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What Are The Signs of Elder Abuse You Need to Be Aware Of?

elderly hands

When Florida seniors age, they may reach a time when they can no longer safely

take care of themselves. It is at this point that oftentimes caregivers are entrusted in

keeping your senior loved ones safe and healthy. Caregivers spend hours with their

seniors and must be fully trustworthy, competent and compassionate.


Unfortunately, this is not always the case. Elder abuse is far more common than

most people realize. There are over half a million cases being reported each year

but research tells us that millions more are unreported to authorities. Further, most

elder abuse originates with someone the senior knows well. This can include the

caregiver and family members.


Elder abuse can include physical, emotional, or sexual harm. It may also manifest as

financial exploitation or neglect of the senior’s welfare by anyone who is directly

responsible for his or her care. Elder abuse can occur anywhere. In fact, elder abuse

can occur in the senior’s own home, relatives’ homes and in long-term care facilities.

As of last year, studies report that one in ten seniors will be abused in their lifetime.

It is not always easy to realize elder abuse is occurring, especially when caregivers

and family members seem trustworthy. Let us share a few example we give our

clients that you can use to monitor and support the seniors in your life.


1. Broken eyeglasses or suspicious bruising.


Any unexplained signs of injury could suggest physical abuse. Make sure to keep a

watchful eye for bruises, welts or scars, especially if they appear symmetrical on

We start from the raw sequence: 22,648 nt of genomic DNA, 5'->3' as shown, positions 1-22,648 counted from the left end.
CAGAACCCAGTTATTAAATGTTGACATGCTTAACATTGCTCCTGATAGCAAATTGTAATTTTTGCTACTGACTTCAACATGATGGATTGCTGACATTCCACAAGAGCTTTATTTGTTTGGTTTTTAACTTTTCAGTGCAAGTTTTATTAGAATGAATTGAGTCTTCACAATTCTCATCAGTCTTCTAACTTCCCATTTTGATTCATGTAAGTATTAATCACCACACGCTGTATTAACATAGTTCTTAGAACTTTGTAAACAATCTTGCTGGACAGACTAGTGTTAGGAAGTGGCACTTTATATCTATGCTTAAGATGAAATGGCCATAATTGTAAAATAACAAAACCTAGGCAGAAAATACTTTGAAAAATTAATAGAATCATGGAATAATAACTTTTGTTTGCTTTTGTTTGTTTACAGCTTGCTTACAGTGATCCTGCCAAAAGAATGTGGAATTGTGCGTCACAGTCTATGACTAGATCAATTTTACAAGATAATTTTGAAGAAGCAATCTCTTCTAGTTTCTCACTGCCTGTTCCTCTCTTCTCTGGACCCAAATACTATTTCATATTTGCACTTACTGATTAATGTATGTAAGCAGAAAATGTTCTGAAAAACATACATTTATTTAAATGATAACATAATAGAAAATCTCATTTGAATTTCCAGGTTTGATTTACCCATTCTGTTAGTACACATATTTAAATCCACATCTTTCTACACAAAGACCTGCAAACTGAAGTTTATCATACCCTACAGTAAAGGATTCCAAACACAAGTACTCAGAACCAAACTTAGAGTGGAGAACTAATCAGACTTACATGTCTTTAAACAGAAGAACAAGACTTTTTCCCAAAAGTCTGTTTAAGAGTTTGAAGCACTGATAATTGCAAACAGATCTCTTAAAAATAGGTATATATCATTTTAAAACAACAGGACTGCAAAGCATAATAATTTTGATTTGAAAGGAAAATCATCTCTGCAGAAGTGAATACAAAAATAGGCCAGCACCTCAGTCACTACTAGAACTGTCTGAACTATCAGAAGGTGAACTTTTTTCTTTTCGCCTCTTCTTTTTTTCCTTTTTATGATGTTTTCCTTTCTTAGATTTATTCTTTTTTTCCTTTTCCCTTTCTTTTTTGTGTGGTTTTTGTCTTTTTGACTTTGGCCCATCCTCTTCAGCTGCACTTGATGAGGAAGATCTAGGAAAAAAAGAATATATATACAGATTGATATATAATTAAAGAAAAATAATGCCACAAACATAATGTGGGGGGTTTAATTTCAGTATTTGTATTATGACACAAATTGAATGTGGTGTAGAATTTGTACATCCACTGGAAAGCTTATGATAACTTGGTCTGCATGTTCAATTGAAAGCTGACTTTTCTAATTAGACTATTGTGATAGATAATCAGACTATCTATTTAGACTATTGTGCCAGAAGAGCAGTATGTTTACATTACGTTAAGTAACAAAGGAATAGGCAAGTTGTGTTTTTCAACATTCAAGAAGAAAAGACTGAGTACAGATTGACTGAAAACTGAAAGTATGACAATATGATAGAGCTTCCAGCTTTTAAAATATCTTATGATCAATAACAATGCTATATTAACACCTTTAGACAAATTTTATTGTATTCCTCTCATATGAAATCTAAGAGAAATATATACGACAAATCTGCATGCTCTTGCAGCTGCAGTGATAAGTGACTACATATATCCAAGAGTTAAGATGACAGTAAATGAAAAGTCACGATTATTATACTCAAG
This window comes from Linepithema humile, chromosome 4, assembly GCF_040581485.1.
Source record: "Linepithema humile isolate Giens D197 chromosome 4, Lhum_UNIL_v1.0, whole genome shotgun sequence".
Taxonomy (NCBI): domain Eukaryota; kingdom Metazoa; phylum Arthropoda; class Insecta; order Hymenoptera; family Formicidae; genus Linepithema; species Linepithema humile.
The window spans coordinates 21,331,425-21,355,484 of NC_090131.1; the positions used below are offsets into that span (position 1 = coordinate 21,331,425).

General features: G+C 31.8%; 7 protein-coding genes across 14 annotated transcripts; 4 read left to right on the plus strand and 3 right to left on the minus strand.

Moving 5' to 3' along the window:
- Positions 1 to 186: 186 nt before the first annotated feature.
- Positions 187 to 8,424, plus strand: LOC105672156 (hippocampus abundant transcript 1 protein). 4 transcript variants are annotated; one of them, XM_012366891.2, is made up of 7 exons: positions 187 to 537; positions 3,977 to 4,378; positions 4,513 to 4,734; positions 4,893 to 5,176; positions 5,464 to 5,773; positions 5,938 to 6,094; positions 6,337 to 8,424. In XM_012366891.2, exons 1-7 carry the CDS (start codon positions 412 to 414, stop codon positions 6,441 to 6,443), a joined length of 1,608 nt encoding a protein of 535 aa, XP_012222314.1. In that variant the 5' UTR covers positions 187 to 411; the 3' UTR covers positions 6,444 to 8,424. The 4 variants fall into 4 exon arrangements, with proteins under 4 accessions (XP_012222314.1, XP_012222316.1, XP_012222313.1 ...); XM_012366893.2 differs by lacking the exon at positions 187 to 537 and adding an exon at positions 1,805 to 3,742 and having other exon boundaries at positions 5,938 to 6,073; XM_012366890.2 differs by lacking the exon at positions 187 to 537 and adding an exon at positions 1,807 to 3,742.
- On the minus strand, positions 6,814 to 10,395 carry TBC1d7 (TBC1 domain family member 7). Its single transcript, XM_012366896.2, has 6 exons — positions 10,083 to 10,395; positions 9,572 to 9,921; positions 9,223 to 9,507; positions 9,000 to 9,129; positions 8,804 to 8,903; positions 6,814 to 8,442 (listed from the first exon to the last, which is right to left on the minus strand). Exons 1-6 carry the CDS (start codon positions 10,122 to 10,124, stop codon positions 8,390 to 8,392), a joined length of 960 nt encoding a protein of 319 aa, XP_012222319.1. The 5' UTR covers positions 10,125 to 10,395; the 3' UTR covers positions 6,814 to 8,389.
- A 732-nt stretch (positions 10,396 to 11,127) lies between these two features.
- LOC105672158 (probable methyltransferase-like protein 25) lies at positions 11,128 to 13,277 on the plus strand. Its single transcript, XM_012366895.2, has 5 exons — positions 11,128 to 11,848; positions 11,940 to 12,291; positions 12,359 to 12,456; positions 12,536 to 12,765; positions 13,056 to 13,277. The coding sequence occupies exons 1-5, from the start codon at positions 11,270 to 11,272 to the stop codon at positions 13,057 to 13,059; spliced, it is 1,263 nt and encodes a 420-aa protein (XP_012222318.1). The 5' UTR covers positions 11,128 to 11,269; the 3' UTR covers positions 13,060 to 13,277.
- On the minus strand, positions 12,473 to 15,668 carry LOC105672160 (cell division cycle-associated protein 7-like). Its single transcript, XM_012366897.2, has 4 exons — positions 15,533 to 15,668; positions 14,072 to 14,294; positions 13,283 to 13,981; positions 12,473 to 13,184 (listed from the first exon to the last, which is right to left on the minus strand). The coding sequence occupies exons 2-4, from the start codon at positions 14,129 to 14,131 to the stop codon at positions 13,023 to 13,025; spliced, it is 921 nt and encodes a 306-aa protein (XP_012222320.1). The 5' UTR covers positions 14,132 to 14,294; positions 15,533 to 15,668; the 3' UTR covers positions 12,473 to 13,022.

two sides of the body. Naturally, accidents happen. When injuries occur frequently

and are unexplainable, however, this may be a red flag. Ask questions of your senior

loved one and get answers. Physical abuse of any kind cannot be tolerated.


2. Mimicking dementia symptoms without a diagnosis.


When a caregiver emotionally abuses a vulnerable elder, he or she may cope by

displaying signs of dementia. This happens even when the senior does not have the

illness. This behavior is typically exhibited as rocking, sucking on a thumb or

mumbling. If you see this behavior, do not wait to investigate. Start by speaking to

both the senior and the caregiver. When speaking to the latter, watch for

threatening, belittling or controlling behavior. Do not neglect speaking to the

primary care doctor or specialist as well.


3. Unusual weight loss, malnutrition or dehydration.


These are classic signs of neglect. If you notice any of these signs do not wait to

speak with the caregiver about what he or she is feeding your loved one and how

often he or she is drinking water. There are occasions and physical conditions that

occur as we age that could result in a senior being physically unable to drink or eat.

Caregivers should recognize these signs, speak to the senior’s doctor and adjust

accordingly. This may include switching to a liquid diet, changing dietary habits or

using an IV at various times throughout the day.


4. Suspicious changes in finances.


Financial exploitation is a type of elder abuse that is occuring more often today.

Work with your loved one to monitor accounts for significant withdrawals, sudden

changes in his or her financial condition, and financial activity that would be

impossible for the senior to have completed personally. Unfortunately, caregivers

can take advantage of seniors and exploit their finances. Plan ahead to create a

system of checks and balances to ensure suspicious activity is caught sooner than

later.


While caregivers should be trustworthy and your elderly loved one should be safe,

that is not always the case. We know how difficult this conversation can be to have

with your loved one but do not wait to have it. Planning together to prevent threats

like these make your senior less vulnerable. If you have questions on this issue or

any elder law planning issue, do not wait to contact our law office.

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